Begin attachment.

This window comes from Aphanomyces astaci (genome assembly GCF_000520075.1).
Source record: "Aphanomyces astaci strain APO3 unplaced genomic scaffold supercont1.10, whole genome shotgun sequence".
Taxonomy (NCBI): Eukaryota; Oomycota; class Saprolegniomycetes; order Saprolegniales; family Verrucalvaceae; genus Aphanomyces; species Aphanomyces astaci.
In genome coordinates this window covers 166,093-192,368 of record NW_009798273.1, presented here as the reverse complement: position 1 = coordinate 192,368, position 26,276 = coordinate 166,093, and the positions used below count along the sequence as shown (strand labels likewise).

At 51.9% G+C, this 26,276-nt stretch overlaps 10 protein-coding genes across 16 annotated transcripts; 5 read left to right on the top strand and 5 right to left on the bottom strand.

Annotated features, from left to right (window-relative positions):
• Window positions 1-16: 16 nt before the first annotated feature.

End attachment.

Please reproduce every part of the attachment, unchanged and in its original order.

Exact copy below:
This window comes from Aphanomyces astaci (genome assembly GCF_000520075.1).
Source record: "Aphanomyces astaci strain APO3 unplaced genomic scaffold supercont1.10, whole genome shotgun sequence".
Taxonomy (NCBI): Eukaryota; Oomycota; class Saprolegniomycetes; order Saprolegniales; family Verrucalvaceae; genus Aphanomyces; species Aphanomyces astaci.
In genome coordinates this window covers 166,093-192,368 of record NW_009798273.1, presented here as the reverse complement: position 1 = coordinate 192,368, position 26,276 = coordinate 166,093, and the positions used below count along the sequence as shown (strand labels likewise).

At 51.9% G+C, this 26,276-nt stretch overlaps 10 protein-coding genes across 16 annotated transcripts; 5 read left to right on the top strand and 5 right to left on the bottom strand.

Annotated features, from left to right (window-relative positions):
• Window positions 1-16: 16 nt before the first annotated feature.